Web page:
In your camera you can set your metering to spot(if any), partial and evaluate. You can read up your camera manual or do a search on the Internet. For example set your camera selection to P, let the camera control the f/stop and shetter speed, use your camera to take the meter reading and lock it, step back and reshoot the photo. :)

.
Sorry to ask this question before TS. When you step back and reshoot, do you still shoot under P mode or set to M and follow the f and shutter speed from P before?:)
 

Diavonex

Senior Member
Sep 23, 2008
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Admiralty
#7
......I'm shooting completely manual......
Why don't you let the camera metering system do it's job and use the exposure compensation (EV) to fine tune your pictures.

Unless you're very good at reading the light condition visually, you should use P, A or S mode.
 

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MRSAMO

New Member
Nov 17, 2008
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#8
Thanks guys, no I don't use P, A, or S, I just use either A or M :)

Daoyin, I guess I meter manually on the flower by setting my own ISO, shutter speed and aperture manually.

Silverpine, thanks I'll read more on it and try again.
 

MRSAMO

New Member
Nov 17, 2008
598
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#9
I think its getting better:





And closeup on the uninvited guest:



Again, handheld, lowered the aperture setting to F5.6 or 7.1 and shoot. F1.4 is impossible without a tripod and the minimal DOF will throw the focus of the rest of the subject off.
 

geraldkhoo

Senior Member
Jun 15, 2007
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The Tiny Red Dot
sgstrobist.blogspot.com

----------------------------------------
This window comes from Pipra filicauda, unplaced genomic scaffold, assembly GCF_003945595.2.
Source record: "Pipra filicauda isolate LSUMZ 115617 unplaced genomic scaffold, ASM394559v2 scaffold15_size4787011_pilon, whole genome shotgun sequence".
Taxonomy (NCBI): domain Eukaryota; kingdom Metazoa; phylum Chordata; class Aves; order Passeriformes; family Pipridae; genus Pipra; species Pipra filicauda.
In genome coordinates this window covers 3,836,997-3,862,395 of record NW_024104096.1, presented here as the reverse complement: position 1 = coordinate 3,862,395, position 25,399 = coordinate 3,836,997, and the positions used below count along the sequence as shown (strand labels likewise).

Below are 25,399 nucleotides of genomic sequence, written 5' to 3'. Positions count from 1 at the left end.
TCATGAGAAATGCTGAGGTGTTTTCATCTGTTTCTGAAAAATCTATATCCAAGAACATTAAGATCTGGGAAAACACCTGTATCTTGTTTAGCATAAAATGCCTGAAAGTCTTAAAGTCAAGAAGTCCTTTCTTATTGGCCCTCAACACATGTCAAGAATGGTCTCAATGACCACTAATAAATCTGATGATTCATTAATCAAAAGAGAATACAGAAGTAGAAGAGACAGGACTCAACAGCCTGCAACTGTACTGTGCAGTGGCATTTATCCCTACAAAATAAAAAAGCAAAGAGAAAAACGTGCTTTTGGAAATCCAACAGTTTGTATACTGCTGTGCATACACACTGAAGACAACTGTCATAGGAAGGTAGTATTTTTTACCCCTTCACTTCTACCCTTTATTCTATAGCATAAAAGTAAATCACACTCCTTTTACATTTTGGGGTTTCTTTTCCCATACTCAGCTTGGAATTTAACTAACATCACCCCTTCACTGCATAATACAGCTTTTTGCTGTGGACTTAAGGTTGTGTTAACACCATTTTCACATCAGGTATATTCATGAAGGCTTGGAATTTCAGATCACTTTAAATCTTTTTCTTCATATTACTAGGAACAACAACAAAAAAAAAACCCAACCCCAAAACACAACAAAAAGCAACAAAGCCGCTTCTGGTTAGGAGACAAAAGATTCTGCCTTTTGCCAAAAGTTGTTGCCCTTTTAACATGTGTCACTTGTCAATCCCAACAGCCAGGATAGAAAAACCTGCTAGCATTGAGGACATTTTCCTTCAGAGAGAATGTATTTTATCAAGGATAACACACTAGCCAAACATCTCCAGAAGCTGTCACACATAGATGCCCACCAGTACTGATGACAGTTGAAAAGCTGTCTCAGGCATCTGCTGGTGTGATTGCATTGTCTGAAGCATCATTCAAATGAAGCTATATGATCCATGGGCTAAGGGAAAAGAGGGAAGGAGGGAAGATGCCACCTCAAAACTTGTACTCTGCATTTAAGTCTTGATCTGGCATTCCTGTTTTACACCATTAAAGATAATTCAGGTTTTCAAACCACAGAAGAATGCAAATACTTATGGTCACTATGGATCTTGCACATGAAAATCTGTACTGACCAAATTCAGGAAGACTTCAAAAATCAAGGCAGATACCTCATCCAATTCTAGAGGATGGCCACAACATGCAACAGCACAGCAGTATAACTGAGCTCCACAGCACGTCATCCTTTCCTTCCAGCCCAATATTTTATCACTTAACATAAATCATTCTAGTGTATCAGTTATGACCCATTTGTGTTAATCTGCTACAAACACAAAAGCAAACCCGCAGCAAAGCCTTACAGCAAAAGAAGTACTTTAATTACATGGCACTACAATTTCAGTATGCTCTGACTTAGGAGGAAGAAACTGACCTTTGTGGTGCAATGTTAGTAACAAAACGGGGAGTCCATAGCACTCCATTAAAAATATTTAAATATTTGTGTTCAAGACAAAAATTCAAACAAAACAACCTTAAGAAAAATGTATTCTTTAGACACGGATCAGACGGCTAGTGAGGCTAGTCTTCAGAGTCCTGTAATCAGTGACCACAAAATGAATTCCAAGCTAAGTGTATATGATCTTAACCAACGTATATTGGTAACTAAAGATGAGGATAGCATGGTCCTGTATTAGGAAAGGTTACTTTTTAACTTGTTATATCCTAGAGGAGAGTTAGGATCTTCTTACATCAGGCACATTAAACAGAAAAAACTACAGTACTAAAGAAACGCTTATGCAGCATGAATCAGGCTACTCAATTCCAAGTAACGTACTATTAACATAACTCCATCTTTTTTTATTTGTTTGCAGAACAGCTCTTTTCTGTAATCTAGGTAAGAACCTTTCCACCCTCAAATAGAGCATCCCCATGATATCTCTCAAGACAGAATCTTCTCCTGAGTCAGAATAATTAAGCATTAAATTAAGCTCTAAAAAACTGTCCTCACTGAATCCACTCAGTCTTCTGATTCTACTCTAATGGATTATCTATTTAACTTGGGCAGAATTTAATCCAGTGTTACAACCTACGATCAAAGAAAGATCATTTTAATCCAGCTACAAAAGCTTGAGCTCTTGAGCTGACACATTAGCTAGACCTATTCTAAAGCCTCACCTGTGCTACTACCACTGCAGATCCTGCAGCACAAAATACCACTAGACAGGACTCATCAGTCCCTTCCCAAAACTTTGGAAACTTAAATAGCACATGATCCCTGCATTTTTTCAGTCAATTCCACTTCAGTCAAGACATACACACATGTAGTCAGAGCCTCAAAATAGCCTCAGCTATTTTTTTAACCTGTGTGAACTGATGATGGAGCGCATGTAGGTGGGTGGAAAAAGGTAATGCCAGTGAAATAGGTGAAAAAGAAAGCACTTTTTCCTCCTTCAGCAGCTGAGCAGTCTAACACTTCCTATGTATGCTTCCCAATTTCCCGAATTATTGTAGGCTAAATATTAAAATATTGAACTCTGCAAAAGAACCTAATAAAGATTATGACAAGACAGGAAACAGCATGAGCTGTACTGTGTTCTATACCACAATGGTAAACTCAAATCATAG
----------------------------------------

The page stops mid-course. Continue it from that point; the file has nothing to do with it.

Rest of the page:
#10
If you have the aperture wide open, and even if you have done everything right... you still cannot control if a small whiff blowing on the flowers and they move out of the focused area. Hence, it is better to shoot with a smaller aperture.
 

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MRSAMO

New Member
Nov 17, 2008
598
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#11
Thanks for the advice, I think I'm understand more about how to use this 1.4 lens and wide open. Will run a few test to compare with my other lenses under similar applications.

Also, Canon bodies do not give you any readings for manual lenses unlike Nikon bodies which can provide aperture and AF confirmation.
 

Last edited:
Sep 24, 2009
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SG_ID
www.flickr.com
#12
Hi, just want to share my thoughts, i am no pro, and correct me if i am wrong as well..
I tried to shoot wide open before, and while the exposure is correct for the scene, some objects like the flower may be overly exposed.. i can't see the details in the flowers.. I, too, had some problems like this before, using f1.8, and i think it is because the exposure for that particular object is well beyond what i wanted, so there may be some softness resulted from this.. when i stopped down a little, the problem gets better.. i can see that in the latter pictures of yours..

just my thoughts, anyone who thinks that my concept is wrong, by all means, correct me as i am also still learning.. thanks!
 

Octarine

Moderator
Staff member
Jan 3, 2008
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Pasir Ris
#13
Also, Canon bodies do not give you any readings for manual lenses unlike Nikon bodies which can provide aperture and AF confirmation.
Get the AF confirmation chips for manual lenses. Otherwise, Zeiss lenses with Canon mount have all the confirmation and data :devil:
 

Daoyin

Senior Member
Nov 25, 2008
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#15
Good to see your understanding has helped with much better results.
 

MRSAMO

New Member
Nov 17, 2008
598
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Australia->Japan
#16
Thanks guys...am I....pro? lol just kidding.

Will need to practice a bit more, it seems like the 85mm just does not want to come off my camera :)